- The leader shares the new job description and evaluation results with employees in the position. Human Resources implements the job evaluation change including any resulting salary adjustments, and distributes the final job description and related documents to leaders and employees.
Frequently asked questions
Job evaluation is an objective method used to determine the minimum skill, effort, responsibility and working conditions required of a job based on operational needs. It does not evaluate an employee’s ability to perform the job requirements. Job evaluation is used for OPSEU and MAC positions to determine grade and pay level.
The evaluation of positions is the responsibility of the total compensation unit in HR, working closely with leaders to ensure the operational requirements of positions are accurately captured in job descriptions and ratings.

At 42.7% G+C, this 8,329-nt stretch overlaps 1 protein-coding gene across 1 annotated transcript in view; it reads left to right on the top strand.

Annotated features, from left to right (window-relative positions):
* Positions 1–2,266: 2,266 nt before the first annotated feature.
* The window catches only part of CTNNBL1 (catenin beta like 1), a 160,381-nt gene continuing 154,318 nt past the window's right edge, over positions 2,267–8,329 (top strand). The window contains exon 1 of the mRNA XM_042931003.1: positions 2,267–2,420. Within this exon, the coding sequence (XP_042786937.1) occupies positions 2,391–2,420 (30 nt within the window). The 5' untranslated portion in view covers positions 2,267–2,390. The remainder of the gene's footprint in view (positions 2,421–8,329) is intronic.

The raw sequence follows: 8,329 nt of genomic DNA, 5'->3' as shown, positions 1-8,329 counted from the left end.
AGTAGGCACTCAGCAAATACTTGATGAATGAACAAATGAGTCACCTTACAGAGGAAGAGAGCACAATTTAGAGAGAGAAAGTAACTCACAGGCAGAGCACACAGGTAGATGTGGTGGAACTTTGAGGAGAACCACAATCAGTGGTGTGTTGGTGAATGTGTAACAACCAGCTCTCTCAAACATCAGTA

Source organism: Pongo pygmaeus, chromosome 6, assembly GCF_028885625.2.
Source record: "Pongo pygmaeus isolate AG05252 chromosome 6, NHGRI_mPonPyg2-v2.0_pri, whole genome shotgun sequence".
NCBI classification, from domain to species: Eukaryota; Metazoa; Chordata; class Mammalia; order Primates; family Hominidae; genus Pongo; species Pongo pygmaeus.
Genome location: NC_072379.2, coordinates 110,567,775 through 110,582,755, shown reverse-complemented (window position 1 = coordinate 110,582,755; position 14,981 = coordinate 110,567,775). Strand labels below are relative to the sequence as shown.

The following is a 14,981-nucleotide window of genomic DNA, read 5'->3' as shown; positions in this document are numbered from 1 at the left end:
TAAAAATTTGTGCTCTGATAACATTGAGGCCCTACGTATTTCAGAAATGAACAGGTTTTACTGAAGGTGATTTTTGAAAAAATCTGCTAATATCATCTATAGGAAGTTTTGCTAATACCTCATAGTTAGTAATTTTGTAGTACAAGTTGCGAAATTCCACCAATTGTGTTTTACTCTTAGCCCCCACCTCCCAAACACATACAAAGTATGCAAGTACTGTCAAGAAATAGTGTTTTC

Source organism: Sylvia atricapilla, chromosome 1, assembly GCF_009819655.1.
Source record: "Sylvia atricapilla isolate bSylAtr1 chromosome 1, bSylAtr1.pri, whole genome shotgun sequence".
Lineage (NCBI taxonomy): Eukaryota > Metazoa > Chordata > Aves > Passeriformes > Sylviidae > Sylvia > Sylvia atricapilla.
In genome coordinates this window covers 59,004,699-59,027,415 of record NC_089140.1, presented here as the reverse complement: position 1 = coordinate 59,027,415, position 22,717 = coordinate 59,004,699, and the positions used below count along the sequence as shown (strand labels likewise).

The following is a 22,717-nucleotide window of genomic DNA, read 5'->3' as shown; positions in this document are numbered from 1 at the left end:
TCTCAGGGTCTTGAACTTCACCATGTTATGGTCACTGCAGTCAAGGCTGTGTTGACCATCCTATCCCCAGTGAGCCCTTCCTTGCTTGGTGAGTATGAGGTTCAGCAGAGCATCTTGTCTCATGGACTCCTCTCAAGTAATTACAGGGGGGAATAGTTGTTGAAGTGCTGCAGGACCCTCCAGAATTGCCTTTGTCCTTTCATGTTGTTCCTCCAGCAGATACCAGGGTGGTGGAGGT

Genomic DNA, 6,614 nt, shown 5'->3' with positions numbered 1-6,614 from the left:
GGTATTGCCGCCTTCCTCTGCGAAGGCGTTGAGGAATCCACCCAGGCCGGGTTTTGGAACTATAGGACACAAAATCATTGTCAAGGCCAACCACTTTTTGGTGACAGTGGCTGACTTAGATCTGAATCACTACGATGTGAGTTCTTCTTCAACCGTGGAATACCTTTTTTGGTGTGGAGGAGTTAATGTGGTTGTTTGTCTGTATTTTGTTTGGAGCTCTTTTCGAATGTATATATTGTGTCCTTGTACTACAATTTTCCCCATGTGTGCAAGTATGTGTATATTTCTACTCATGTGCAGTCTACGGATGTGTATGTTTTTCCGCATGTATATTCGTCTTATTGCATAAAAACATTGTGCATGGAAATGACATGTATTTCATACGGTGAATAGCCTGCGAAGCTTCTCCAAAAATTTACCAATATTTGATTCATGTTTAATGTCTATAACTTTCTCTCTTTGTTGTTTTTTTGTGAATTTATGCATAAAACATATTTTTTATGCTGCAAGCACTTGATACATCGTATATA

Job evaluation is generally required if any of the following criteria is met:
- A brand new position is created to perform a set of responsibilities that was not previously being performed.
- Significant changes are required in the responsibilities of an existing job that impact scope and complexity of responsibilities such as:
- adding or removing key responsibilities that significantly impact the nature and scope of responsibilities;
- changes representing a minimum 30% change in responsibilities, such that a third of the responsibilities have been replaced or removed.
- This may include:
- assuming a higher or lower level of decision making authority than previously exercised.
- changes in organizational hierarchy/structure.
- adding or removing senior level staff reporting into the position.
Job evaluation is generally not required when small changes are made to an existing job description that do not significantly impact the nature and scope of responsibilities, as confirmed by Total Compensation. These small changes may include:
- Changes to the assigned responsibilities are minor, ie. less than a third of the responsibilities assigned have changed.
- Changes in frequency of occurrence or time spent on certain responsibilities.